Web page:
The Myth of Capitalism: Monopolies and the Death of Competition

Picked as one of the Best Books of 2018: Economics by the Financial Times

Praise for The Myth of Capitalism: Monopolies and the Death of Competition

“Tepper and Hearn have written an impressive and important book, documenting via their own research and that of many scholars, the very substantial increase in concentration on the supply side of US industry, leading to a decline in competition and a substantial shift in market and political power away from consumers and labor and toward the owners of capital.  The consequences extend to rising inequality, slowing productivity growth, and shifts in the pattern of regulation in favor of corporations.  Pieces of these growth patterns have been described before.  But this book uniquely pulls it altogether.  One hopes that it will have the impact that it clearly deserves.”
Michael Spence, Economics professor at Stern School of Business NYU, Nobel Prize in economics 2001

“What’s wrong with American capitalism today? Why is it so good for the elite, and so bad for everyone else? Is inequality the problem? Tepper and Hearn make the case that inequality is the symptom, not the disease. The problem is too little competition, not too much. They provide an immensely readable and persuasive account, superbly well-informed by a mass of recent data and research.”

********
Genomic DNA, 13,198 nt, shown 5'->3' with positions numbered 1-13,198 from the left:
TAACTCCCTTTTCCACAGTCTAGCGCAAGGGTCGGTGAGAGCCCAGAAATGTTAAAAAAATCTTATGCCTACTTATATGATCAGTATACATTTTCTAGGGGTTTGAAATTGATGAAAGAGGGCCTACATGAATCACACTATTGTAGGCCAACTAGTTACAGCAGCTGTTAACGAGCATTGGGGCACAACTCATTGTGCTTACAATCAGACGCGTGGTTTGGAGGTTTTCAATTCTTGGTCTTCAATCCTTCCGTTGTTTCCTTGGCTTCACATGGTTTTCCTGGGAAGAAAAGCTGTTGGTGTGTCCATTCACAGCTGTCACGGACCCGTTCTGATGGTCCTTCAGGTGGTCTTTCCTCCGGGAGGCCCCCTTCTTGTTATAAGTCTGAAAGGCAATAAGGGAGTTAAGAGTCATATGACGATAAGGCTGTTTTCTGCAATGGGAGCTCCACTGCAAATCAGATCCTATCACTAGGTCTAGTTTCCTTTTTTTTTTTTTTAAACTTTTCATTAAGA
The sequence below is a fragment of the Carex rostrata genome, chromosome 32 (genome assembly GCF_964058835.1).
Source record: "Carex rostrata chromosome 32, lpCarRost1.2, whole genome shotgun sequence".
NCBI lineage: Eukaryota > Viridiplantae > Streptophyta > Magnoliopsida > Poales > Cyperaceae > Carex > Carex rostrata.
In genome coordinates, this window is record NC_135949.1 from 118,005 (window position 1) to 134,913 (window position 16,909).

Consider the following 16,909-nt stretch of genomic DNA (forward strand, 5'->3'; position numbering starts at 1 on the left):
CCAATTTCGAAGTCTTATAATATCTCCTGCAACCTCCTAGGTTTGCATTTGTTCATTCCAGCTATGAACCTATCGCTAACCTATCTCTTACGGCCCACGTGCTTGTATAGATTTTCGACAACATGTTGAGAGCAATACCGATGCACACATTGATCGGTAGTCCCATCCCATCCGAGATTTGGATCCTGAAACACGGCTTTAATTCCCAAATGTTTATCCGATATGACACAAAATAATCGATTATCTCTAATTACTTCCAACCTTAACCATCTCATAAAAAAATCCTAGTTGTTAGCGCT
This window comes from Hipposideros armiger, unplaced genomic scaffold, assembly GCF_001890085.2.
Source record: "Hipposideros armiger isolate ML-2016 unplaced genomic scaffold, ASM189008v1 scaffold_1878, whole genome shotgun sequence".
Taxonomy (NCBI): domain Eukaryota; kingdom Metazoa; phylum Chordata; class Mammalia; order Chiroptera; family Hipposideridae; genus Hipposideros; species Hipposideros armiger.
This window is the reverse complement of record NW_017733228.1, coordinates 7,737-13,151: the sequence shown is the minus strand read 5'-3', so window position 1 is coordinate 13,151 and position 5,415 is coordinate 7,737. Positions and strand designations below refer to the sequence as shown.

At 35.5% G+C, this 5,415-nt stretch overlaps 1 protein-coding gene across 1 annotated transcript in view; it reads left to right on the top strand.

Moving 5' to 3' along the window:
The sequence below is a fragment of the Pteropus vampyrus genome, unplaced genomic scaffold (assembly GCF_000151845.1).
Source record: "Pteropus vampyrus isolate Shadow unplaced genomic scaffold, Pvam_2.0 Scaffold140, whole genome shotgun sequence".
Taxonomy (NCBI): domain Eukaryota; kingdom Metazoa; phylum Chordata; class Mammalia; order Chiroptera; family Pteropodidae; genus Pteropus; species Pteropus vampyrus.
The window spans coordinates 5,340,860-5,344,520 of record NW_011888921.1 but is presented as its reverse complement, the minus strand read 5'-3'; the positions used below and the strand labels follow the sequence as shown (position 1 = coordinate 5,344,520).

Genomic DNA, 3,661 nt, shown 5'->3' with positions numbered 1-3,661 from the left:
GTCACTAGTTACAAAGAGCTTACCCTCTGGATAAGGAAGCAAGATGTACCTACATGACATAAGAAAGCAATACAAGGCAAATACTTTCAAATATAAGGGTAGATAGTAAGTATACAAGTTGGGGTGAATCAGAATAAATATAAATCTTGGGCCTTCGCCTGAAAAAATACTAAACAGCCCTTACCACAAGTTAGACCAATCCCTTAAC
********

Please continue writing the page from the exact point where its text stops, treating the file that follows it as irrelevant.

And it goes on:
Sir Angus Deaton, Princeton University, Nobel Prize in economics 2015

“A broad-ranging and deeply-researched analysis of the inexorable growth of monopolies and oligopolies over the past four decades.  Tepper makes a compelling case that the government’s failure to reign in tech titans and other corporate behemoths is at the root of perhaps the most troubling macroeconomic trends of our time, including rising inequality and slowing productivity. Clear and highly accessible, the book takes no prisoners, arguing that monopolists’ funding and sloppy thinking has corrupted every aspect of the system, from politicians to regulators to academics.”
Kenneth Rogoff, Thomas D. Cabot Professor of Public Policy and Professor of Economics at Harvard University
Author of bestseller This Time is Different

Literary Agent, Sam Hiyate at Rights Factory